(Reuters) - Oil prices look set to stay strong for the rest of this year and in 2019 thanks to supply disruptions and as extra oil from OPEC fails to meet rising demand, a Reuters poll showed on Friday.
A survey of 35 economists and analysts forecasts Brent crude will average $72.58 a barrel in 2018, 90 cents higher than the $71.68 forecast in last month’s poll and compared with the $71.15 average so far this year.
The monthly survey sees U.S. crude futures averaging $66.79 a barrel in 2018, compared with $66.47 forecast last month.
“Supply deficit in the oil market is here to stay,” Frank Schallenberger, head of commodity research at LBBW, said.
“I expect OPEC to increase production by some 600,000-800,000 barrels per day till the end of the year. This won’t be enough to compensate for rising demand and declining output in countries like Iran or Venezuela.”
Last week, the Organization of the Petroleum Exporting Countries led by Saudi Arabia and its allies including Russia agreed to boost oil supplies.
The group, which has curbed output since 2017 in an attempt to address a global supply glut, said it would return to 100 percent compliance with previously agreed output cuts, after months of underproduction, partly due to unplanned disruptions.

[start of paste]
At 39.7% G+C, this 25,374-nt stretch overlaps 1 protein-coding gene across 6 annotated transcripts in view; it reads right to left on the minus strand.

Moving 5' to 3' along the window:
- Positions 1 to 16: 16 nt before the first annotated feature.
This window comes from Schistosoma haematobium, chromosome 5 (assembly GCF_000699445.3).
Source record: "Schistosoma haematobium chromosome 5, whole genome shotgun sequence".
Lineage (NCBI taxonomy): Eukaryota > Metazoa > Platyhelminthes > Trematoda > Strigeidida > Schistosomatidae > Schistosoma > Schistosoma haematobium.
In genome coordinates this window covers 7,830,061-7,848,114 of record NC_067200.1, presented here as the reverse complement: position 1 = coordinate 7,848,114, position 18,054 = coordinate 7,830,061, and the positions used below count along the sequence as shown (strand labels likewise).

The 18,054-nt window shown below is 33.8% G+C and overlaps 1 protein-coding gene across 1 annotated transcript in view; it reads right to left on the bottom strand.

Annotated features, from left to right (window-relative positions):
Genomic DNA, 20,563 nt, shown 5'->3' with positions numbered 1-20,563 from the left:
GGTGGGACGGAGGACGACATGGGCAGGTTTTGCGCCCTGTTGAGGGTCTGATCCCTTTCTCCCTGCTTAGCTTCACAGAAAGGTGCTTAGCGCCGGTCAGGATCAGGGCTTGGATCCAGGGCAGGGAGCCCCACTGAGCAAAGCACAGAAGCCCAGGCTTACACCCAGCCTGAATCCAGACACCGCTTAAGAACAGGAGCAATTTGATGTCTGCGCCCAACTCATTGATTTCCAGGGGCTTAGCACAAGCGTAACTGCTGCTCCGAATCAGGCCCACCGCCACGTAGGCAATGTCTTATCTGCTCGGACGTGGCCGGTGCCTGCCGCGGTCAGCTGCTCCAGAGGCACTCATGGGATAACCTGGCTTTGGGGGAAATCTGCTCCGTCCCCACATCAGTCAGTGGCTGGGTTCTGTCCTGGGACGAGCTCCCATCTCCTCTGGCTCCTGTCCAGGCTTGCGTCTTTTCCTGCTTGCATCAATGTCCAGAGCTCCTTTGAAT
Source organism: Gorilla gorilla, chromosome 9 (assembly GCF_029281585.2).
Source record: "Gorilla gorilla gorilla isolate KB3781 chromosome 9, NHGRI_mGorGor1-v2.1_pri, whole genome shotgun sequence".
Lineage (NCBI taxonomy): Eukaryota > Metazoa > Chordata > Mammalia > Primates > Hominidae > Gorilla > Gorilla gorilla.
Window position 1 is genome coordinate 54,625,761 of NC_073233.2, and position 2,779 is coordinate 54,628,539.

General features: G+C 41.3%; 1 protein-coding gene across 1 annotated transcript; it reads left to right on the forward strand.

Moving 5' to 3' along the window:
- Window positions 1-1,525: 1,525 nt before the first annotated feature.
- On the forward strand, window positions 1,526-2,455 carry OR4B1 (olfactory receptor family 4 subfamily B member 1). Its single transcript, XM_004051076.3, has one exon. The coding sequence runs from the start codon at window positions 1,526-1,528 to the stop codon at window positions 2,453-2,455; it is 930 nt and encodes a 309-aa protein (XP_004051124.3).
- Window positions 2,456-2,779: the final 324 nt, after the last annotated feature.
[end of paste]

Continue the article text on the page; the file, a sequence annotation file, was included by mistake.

Global oil markets remain tight with unplanned supply stoppages from Libya, Venezuela and more recently, an outage at Canada’s Syncrude upgrader that has especially strained North American markets.
“A number of other geopolitical risks weigh on the global outlook, and these are likely to have a larger impact on prices than in previous years, when oil stocks were comfortable,” said Cailin Birch, an analyst at the Economist Intelligence Unit.
Also threatening global supplies are the implementation of U.S. sanctions on Iran in November. U.S. trade tensions with China and elsewhere could also have an impact on oil supply.
Asian oil demand growth is likely to remain strong, and industry analysts expect it to increase by around 800,000-900,000 bpd over this year and next.
“The threat of tariffs on U.S. oil imports (by China) could alter the usual seasonality of oil flows,” said Daniela Corsini, commodity market economist at Intesa Sanpaolo in Milan.
A majority of analysts who participated in the poll, however, said they did not expect a significant impact in the short term from the trade dispute between the United States and other major economies including China.
“Rising risk aversion could weigh on business sentiment, investment decisions and oil demand ... Import tariffs could also make oil purchases more expensive, leading to higher oil prices,” said Commerzbank analyst Carsten Fritsch.
Reporting by Arpan Varghese in Bengaluru; Editing by Christopher Johnson and Jane Merriman